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County Officials Say Stricken Neighborhood Made Aware Of Landslide Risk

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KUOW Photo/Phyllis Fletcher
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With the death toll expected to rise from Saturday’s catastrophic landslide near Oso, Snohomish County officials and emergency planners are starting to field hard questions about permitting home construction in a known landslide zone.The hillside that unleashed that torrent of mud and destruction on Saturday has a long history of prior slides. This one is the largest in recent memory.

Snohomish County emergency management director John Pennington contends nearby homeowners “were very aware of the slide potential.” He says his office had nothing to suggest a specific warning of imminent danger needed to go out on Saturday.

“We’ve done everything we could to protect them. We’ve mitigated the landslide from 2006. There’s been warnings and advance notifications of the high risk for landslides. We’ve done everything that we could. My heart goes out to all of these individuals. We’re going to get to the bottom of this,” Pennington said.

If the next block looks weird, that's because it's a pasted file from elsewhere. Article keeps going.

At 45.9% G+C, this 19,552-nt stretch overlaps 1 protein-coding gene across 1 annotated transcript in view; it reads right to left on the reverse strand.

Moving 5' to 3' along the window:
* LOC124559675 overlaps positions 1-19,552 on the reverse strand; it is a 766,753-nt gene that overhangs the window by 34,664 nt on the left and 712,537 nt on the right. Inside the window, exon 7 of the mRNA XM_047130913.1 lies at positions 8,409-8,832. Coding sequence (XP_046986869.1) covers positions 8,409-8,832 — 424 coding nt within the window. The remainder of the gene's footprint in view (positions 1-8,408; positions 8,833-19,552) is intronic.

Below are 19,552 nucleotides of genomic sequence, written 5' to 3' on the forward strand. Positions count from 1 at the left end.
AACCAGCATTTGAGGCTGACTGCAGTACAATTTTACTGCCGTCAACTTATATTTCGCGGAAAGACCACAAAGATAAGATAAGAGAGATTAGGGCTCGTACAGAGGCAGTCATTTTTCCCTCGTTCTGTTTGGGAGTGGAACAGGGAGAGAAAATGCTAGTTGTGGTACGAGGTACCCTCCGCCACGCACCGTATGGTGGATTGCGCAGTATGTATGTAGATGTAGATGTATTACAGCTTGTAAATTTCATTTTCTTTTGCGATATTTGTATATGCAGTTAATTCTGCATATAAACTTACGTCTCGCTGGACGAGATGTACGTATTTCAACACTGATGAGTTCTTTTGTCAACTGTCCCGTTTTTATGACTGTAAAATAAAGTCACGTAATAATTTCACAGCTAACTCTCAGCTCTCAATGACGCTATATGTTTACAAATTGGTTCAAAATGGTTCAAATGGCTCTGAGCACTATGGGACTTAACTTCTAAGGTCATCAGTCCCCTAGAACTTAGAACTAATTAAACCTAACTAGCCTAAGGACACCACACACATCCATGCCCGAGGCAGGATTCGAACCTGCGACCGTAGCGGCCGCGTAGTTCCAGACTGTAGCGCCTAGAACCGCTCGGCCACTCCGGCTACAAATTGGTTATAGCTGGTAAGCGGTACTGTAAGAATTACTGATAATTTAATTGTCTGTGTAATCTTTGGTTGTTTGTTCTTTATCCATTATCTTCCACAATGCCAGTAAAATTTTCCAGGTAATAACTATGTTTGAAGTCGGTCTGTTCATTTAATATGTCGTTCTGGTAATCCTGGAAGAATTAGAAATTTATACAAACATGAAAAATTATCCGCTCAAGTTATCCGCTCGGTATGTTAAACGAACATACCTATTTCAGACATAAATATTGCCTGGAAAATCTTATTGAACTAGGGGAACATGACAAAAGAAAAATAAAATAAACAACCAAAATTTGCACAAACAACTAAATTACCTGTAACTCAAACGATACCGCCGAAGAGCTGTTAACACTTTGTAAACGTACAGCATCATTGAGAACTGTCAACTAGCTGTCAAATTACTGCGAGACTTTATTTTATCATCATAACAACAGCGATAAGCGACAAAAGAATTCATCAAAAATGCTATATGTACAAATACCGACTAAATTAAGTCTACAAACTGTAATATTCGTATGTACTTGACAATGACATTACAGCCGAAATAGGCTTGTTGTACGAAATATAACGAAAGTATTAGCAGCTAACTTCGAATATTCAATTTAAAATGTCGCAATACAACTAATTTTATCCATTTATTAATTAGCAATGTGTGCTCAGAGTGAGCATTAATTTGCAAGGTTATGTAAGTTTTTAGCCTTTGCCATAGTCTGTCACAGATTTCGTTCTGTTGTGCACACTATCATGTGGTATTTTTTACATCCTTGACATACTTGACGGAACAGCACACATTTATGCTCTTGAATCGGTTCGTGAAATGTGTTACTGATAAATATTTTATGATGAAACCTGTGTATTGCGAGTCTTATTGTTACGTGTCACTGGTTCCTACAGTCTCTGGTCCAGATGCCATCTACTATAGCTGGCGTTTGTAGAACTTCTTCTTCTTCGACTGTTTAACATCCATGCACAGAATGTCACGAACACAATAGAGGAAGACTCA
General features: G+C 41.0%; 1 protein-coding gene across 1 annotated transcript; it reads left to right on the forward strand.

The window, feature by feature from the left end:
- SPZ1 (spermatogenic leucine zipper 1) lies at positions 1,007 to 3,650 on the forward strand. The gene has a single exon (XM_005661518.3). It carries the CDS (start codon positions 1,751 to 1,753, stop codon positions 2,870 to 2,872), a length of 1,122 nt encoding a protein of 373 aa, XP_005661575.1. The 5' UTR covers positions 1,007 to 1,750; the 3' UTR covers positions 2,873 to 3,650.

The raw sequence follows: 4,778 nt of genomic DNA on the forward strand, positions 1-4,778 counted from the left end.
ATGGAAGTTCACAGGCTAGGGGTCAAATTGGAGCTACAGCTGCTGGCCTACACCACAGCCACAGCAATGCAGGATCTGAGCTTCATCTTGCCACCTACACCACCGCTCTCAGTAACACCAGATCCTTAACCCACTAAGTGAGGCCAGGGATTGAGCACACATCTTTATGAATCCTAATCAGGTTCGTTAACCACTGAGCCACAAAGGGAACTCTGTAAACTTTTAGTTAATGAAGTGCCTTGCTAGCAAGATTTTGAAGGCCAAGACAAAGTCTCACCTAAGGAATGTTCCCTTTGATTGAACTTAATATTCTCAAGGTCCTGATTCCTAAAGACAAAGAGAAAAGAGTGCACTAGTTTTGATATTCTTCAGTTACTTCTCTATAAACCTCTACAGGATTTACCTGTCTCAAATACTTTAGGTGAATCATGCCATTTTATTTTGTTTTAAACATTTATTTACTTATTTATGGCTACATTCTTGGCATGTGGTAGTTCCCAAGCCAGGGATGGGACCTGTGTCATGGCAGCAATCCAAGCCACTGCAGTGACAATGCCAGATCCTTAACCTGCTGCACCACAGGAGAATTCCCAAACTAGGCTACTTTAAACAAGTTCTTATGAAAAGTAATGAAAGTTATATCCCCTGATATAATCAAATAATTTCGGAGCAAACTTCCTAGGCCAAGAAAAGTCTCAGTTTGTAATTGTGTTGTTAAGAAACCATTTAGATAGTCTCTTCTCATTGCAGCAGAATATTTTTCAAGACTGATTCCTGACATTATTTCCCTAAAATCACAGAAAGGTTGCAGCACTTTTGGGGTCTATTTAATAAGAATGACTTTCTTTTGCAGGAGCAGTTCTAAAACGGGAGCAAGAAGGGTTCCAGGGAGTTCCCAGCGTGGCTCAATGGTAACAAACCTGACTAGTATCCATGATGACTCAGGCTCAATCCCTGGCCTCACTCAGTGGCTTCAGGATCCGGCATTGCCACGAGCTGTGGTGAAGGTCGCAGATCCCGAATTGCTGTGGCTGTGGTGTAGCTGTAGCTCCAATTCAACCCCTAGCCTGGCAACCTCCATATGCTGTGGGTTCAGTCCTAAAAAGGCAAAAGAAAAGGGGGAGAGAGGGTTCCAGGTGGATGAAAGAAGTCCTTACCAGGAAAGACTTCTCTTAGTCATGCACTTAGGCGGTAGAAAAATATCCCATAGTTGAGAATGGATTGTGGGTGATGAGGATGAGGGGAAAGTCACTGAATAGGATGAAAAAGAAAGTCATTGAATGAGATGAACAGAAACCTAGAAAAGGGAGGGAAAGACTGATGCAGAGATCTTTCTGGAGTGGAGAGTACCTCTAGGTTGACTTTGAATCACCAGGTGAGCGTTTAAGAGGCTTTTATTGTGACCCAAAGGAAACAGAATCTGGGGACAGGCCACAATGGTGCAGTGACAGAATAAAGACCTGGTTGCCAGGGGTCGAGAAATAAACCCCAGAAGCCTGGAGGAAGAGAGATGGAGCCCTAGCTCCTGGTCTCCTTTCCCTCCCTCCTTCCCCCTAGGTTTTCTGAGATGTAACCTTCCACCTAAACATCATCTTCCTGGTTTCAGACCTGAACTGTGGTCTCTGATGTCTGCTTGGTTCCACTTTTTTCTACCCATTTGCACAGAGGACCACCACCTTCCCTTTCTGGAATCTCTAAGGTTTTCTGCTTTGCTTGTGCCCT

One valley resident who came by the incident command post to inquire about missing friends says she doesn’t blame the county. The student, who did not wish to be identified, says she was raised in nearby Darrington. She agrees the landslide risk was known, but says no one was prepared for the magnitude of what broke loose Saturday.

Photo: Aerial view of the mudslide and subsequent backup of the Stillaguamish River seen on March 23, 2014, between Darrington and Arlington, Washington.

Tom Banse covers national news, business, science, public policy, Olympic sports and human interest stories from across the Northwest. He reports from well known and out–of–the–way places in the region where important, amusing, touching, or outrageous events are unfolding. Tom's stories can be found online and heard on-air during "Morning Edition" and "All Things Considered" on NPR stations in Washington, Oregon, and Idaho.